Perhaps you think that's no great loss. I disagree. As Benjamin Franklin once famously said:
They that can give up essential liberty to obtain a little temporary safety deserve neither liberty nor safety.


  1. I hope that I'm not being included among those who you refer to as 'those who have commented on my first post about this incident so vociferously in favor of Poole’s being arrested'! I was certainly not throwing my weight behind this - just thinking critically as is my duty:) For what it's worth, my string suspicion is that this is a case of bad application of a poorly draughted law - typical knee-jerk stuff.

    However, I'm going to criticize again, Orac (oh how you must be growing to detest me!)... I'm slightly surprized at you for taking the clearly ill-informed and ungrammatical words of a cop as an authority on the letter of Kentucky State Legislation - that's almost like accepting a politician's interpretation of the law as correct. I'v done a little spadework of my own, and (unsurprisingly) the phrase 'matter involving a school' occurs nowhere in the legislation used. Yes, the law (Kentucky HB 1 of 2001, if I'm correct in my identidication of the law in question) has special application for schools, but this is mainly in that threats made against schools are considered more serious (a class C or D felony) than against most other individuals or institutions (a class A misdemeanor).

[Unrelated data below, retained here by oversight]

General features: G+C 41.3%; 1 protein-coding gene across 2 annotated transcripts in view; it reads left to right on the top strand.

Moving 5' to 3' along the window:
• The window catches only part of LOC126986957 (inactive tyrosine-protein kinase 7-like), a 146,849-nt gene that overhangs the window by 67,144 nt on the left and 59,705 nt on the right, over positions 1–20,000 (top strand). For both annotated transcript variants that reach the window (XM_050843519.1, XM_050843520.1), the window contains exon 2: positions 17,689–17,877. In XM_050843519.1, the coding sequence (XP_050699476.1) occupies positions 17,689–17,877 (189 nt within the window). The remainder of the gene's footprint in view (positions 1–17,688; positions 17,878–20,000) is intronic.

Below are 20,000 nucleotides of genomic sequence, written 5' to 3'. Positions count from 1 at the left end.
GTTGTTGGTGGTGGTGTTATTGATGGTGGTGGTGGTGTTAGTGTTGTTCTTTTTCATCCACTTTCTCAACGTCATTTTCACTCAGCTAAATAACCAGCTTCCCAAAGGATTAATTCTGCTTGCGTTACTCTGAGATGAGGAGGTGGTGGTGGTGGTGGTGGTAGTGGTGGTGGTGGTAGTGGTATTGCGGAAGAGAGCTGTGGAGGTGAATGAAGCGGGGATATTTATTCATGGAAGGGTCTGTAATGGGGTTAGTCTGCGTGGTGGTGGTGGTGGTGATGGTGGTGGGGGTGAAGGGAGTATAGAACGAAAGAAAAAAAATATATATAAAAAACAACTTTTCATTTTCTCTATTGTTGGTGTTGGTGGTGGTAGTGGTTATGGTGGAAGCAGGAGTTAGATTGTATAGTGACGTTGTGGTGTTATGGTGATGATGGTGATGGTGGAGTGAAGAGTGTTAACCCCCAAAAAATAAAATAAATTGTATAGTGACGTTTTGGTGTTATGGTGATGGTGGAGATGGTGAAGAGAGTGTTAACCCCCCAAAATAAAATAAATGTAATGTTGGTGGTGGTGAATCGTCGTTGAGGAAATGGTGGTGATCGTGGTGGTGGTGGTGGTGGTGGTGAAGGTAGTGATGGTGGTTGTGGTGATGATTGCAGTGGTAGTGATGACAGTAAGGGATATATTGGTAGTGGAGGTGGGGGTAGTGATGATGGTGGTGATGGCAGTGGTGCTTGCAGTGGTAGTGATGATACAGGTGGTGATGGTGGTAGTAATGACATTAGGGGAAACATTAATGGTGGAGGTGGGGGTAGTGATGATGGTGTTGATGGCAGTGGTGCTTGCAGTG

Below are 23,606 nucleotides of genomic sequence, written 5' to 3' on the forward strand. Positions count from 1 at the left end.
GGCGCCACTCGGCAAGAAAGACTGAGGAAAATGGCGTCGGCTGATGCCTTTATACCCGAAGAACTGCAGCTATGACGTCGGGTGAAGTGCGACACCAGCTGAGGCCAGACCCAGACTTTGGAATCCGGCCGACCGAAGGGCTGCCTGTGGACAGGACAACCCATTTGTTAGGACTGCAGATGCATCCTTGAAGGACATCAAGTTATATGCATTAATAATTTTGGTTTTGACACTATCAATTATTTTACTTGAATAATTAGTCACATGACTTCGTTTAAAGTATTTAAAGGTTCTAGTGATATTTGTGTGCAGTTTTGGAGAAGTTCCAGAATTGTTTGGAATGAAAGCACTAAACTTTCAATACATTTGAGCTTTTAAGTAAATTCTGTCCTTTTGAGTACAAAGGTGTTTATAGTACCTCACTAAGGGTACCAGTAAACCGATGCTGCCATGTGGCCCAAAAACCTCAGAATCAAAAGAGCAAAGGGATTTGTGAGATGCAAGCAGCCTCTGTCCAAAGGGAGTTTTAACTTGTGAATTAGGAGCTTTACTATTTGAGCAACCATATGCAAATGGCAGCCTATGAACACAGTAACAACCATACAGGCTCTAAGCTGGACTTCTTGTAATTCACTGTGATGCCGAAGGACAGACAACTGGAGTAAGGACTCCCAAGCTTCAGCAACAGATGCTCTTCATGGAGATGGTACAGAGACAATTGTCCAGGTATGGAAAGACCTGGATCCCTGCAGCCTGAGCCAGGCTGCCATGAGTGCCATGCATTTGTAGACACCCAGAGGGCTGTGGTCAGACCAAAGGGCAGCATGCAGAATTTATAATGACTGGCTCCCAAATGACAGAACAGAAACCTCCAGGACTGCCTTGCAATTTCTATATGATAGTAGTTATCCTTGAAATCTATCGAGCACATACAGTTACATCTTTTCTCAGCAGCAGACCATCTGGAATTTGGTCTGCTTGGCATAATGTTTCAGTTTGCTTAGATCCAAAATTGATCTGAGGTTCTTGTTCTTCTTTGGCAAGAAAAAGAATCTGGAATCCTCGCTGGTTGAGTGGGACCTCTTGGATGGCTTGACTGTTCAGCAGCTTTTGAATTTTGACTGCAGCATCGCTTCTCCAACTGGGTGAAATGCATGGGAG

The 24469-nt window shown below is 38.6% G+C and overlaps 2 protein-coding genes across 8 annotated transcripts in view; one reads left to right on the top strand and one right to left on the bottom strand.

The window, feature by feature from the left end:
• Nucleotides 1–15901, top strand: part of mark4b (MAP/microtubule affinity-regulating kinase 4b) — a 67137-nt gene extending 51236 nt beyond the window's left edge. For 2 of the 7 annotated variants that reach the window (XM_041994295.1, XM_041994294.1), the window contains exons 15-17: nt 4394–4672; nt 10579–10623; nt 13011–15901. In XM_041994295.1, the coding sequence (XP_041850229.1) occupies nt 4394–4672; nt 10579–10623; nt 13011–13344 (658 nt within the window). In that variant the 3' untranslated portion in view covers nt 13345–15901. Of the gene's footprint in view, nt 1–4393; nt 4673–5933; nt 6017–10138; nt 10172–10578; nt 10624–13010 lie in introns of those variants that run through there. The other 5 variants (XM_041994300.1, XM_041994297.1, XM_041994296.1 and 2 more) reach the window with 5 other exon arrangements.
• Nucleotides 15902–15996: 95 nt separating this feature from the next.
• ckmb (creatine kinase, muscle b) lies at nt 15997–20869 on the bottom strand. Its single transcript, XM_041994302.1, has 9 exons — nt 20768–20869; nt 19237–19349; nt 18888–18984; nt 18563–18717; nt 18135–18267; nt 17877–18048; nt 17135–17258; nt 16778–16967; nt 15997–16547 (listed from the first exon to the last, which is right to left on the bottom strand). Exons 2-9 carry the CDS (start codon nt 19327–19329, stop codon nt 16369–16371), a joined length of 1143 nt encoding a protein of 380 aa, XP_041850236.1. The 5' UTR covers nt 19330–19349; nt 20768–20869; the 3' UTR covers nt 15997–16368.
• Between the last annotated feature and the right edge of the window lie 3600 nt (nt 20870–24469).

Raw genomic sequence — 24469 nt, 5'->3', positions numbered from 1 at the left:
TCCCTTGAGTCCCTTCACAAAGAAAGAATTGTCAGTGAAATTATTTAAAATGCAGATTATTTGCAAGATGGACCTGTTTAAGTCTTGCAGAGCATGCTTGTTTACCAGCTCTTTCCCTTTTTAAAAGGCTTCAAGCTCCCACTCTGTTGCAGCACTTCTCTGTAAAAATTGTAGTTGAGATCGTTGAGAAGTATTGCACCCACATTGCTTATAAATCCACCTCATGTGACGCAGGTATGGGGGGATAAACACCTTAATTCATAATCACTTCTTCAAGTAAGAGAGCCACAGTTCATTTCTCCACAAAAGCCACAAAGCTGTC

The actual legislation defines terroristic threatening in the first degree as 'Intentionally mak[ing] false statements that [the accused] or another person has placed a weapon of mass destruction on [school or government property]; terroristic threatening in the second degree, OTOH, is defined as 'threaten[ing] to commit any act likely to result in death or serious physical injury to [an employee of or person at a school].'

    The weirdness clause is this qualifier, and I'm guessing this is the bit to which the cited copper was referring: 'A threat directed at a person or persons or at a school does not need to identify a specific person or persons or school in order for a violation of this section to occur.' This is, of course, potentially tricky - I'm uncomfortable with weasel clauses like this. Indeed, the whole act is dodgy as it isn't sufficiently clear in defining a 'threat'; on the other hand, presumably this case is a test case which will fix the interpretation of the law (that's my assumption, anyway - as a Brit I'm used to a system which places a great deal of importance on in-court testing and judicial precedent; no idea whether that would apply in Kentucky!).

    Please note I'm not defending the law or the decision to prosecute - don't misconstrue partial defence as support!

    The law itself may be found here:

  2. I think any suppression of a young person's creativity is a terrible thing.

    The key issue here seems to be what constitutes a "threat". I really don't see how a piece of obvious fiction can be considered a threat, unless there are other factors that go along with it (like pipe bombs under his bed or something).

    With photographers being told they can't take photographs of public property, and kids told they have to be careful what they write about, it seems like free speech is being continuously undermined in the USA.